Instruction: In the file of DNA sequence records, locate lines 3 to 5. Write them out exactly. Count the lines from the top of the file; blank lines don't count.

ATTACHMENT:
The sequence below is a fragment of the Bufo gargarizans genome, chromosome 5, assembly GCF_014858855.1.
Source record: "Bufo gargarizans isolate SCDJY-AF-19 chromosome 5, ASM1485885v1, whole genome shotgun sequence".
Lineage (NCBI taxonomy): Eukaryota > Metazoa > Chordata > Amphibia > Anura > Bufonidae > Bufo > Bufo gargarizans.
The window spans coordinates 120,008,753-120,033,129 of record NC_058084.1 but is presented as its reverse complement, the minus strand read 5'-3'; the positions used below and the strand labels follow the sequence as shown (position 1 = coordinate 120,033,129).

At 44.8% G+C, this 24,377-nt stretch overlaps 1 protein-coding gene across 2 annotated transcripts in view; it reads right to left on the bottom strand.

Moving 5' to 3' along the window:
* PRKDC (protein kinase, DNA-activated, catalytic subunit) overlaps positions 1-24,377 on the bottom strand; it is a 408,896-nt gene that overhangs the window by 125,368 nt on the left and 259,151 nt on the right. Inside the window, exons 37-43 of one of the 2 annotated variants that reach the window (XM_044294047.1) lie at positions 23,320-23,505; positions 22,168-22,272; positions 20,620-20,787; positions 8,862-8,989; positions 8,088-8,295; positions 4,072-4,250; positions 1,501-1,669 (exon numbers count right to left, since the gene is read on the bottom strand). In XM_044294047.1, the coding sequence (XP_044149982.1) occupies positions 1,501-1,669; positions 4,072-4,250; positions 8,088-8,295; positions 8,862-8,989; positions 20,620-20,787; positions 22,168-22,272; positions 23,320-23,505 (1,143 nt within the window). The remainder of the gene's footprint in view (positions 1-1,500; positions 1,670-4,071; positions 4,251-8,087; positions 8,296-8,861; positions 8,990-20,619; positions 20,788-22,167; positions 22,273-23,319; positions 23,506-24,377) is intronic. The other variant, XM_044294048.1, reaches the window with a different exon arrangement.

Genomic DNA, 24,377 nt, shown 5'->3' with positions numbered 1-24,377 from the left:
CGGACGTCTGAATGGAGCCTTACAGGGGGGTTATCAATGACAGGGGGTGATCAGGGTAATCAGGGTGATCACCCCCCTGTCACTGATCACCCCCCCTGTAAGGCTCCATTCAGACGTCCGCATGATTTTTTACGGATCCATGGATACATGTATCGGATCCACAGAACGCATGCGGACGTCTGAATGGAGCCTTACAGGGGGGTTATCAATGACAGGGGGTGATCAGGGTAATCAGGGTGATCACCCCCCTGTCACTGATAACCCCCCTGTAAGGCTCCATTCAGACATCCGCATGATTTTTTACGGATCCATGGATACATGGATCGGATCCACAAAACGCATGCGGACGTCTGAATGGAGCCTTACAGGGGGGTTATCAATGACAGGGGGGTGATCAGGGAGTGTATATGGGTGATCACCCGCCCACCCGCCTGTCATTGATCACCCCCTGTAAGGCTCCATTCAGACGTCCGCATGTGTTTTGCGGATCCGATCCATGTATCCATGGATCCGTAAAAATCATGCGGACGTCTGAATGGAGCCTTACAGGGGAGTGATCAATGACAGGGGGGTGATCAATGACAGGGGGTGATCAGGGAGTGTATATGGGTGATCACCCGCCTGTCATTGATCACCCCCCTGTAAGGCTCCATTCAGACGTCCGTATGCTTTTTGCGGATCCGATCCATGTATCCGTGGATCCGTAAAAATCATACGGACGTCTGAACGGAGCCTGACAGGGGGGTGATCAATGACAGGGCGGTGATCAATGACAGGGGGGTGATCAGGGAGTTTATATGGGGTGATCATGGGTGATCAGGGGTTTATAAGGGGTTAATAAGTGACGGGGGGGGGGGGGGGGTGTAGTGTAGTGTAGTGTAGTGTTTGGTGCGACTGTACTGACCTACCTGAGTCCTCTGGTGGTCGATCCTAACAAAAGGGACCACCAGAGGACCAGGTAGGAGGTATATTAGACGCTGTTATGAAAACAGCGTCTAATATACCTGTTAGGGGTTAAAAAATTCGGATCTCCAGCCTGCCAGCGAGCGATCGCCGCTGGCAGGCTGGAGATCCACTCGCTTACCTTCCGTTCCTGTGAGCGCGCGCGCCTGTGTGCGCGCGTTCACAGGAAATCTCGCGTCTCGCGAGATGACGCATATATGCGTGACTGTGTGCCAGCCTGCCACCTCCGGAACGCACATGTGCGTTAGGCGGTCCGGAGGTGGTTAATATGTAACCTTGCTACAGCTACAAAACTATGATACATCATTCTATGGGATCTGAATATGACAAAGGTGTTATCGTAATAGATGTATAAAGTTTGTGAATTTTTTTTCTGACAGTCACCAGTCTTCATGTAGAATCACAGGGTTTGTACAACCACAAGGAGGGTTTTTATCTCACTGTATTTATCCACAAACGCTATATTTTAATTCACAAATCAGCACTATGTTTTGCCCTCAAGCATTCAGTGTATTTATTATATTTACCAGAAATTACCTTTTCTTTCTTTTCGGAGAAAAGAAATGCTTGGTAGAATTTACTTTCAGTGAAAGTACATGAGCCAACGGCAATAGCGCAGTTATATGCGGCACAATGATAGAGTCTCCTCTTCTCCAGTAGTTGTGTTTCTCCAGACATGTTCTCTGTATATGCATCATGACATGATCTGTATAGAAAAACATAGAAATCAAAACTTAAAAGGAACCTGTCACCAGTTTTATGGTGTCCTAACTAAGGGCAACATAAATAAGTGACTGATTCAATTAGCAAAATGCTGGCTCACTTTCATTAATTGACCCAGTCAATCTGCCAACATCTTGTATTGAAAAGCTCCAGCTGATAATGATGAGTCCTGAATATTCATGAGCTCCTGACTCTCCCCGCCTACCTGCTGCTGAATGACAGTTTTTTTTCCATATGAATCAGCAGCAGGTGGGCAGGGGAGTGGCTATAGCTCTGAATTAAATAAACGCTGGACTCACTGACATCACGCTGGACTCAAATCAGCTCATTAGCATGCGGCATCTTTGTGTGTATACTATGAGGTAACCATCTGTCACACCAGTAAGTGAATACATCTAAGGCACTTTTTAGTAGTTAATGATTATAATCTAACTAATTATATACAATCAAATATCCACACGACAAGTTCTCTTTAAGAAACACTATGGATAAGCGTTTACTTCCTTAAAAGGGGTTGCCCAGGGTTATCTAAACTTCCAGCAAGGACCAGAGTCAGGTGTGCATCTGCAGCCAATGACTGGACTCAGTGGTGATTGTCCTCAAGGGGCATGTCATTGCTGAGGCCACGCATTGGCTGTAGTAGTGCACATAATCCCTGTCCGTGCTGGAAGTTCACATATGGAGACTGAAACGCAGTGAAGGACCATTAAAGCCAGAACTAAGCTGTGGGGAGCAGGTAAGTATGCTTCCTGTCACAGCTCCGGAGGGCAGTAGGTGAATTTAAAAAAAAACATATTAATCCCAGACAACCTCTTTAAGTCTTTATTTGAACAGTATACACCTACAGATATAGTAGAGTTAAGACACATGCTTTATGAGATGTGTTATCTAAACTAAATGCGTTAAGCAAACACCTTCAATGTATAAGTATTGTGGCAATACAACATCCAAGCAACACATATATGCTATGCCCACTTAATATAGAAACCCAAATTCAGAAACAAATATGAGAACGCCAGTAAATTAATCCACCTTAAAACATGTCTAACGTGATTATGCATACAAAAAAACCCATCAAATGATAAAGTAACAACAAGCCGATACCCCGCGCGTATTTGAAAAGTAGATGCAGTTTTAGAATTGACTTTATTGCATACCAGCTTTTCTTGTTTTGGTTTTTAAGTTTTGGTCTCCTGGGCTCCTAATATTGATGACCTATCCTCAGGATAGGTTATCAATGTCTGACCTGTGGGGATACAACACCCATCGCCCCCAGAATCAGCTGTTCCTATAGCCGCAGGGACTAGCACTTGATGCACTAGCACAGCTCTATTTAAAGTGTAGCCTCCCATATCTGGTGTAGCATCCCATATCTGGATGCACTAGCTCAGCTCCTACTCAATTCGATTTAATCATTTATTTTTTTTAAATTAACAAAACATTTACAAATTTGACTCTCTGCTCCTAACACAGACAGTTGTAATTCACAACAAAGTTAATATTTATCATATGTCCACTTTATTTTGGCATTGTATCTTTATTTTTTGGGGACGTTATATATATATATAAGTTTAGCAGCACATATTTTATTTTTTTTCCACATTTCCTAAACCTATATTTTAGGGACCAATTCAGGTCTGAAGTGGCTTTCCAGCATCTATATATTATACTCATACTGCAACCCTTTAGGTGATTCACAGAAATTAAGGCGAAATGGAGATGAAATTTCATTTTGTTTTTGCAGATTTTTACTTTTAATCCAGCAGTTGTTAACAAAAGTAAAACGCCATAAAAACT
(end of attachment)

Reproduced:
Lineage (NCBI taxonomy): Eukaryota > Metazoa > Chordata > Amphibia > Anura > Bufonidae > Bufo > Bufo gargarizans.
The window spans coordinates 120,008,753-120,033,129 of record NC_058084.1 but is presented as its reverse complement, the minus strand read 5'-3'; the positions used below and the strand labels follow the sequence as shown (position 1 = coordinate 120,033,129).

At 44.8% G+C, this 24,377-nt stretch overlaps 1 protein-coding gene across 2 annotated transcripts in view; it reads right to left on the bottom strand.